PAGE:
It’s very difficult to speak of which country will benefit more or less from a free-trade agreement (FTA). To the extent that barriers to trade are reduced and competition is increased, the outcome of any FTA is positive sum.

Having said that, there can be a tendency among FTA negotiators to ignore the pains of change. We need to recognize that FTAs can cause shifts in the employment landscape and this can make them a difficult sell in the political arena.

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Venezuelan Singer Not Chavista Enough to Hold Citizenship

Revocation for María Conchita Alonso the Latest Threat against Dissent

EspañolThe Venezuelan government’s most important publication, La Gaceta Oficial, announced on September 17 that Cuban-born singer and naturalized Venezuelan citizen María Conchita Alonso could lose her Venezuelan nationality for exercising her right to free speech.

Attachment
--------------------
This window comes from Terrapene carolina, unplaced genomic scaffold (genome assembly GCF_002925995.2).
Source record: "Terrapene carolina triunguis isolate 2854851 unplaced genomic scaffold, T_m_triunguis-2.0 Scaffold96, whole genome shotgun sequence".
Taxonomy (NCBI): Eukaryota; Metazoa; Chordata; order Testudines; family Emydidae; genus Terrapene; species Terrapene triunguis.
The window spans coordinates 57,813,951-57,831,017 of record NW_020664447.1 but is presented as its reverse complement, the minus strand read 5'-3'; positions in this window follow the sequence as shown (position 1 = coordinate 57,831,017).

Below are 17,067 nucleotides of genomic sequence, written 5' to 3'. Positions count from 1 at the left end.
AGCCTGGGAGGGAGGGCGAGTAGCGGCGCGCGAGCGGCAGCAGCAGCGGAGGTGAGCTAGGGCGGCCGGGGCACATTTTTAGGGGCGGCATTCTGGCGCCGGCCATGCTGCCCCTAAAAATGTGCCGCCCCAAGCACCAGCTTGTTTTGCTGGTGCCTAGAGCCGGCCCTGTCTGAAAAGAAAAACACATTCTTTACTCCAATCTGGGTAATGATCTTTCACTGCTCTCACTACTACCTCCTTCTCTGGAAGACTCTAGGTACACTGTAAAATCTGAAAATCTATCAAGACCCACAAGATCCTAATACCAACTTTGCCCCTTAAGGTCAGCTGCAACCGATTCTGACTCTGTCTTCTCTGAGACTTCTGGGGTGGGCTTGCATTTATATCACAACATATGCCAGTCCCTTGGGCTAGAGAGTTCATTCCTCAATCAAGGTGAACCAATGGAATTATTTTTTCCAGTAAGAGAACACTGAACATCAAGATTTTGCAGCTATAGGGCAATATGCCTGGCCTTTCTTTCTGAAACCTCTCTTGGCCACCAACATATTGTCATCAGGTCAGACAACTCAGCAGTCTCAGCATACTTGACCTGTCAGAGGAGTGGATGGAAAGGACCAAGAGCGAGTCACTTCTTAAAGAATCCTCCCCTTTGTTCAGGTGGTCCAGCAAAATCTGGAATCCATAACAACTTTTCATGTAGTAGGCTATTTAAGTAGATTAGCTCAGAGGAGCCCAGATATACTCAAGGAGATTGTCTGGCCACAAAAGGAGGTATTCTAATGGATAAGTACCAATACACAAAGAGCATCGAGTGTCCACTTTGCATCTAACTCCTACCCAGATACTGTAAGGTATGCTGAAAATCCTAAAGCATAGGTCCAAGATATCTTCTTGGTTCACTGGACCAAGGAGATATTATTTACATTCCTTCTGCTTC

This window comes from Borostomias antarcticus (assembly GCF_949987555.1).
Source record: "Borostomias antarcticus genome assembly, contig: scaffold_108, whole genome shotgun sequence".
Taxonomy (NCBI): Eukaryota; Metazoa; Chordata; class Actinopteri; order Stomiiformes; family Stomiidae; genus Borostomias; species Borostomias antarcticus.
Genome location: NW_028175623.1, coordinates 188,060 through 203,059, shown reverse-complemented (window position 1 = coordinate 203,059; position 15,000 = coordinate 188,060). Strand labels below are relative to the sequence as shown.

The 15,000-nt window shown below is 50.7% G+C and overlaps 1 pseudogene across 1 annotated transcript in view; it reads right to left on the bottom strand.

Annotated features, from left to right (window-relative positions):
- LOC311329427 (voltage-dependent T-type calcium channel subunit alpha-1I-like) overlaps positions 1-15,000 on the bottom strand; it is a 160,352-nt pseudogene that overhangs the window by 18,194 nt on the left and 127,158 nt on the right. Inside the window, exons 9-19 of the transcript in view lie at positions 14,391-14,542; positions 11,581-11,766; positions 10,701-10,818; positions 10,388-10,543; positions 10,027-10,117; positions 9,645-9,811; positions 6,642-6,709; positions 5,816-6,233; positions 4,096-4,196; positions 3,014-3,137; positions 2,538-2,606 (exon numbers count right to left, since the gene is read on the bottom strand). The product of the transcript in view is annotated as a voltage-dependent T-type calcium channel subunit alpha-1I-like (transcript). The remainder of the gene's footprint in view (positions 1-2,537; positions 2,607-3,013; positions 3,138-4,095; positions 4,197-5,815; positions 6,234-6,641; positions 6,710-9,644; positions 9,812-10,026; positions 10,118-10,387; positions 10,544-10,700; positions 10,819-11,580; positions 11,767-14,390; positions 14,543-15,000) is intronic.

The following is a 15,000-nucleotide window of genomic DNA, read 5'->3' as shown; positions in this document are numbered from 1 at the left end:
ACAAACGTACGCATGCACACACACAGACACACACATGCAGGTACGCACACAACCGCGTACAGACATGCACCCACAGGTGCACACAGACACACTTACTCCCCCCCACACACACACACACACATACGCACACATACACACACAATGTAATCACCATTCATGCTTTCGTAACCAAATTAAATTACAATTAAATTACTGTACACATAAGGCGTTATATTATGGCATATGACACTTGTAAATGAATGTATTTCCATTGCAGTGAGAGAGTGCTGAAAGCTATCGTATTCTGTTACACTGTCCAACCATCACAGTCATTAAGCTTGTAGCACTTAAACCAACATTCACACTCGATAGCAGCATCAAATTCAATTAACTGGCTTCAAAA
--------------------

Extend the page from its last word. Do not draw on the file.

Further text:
With this move, the regime has taken the next step towards disfiguring the country’s already trampled freedom of expression. Alonso’s punishment encroaches upon a critical threshold, and affirms that you must be a citizen to exist in the eyes of the Venezuelan state.

The Chavistas are already known to impose exile and internal ostracism with the dissenting half of the Venezuelan population. The only thing left to do is to make the process official.

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A Declaration of Independence for Puerto Rico

Add Your Name, Show Your Support across Ideological Lines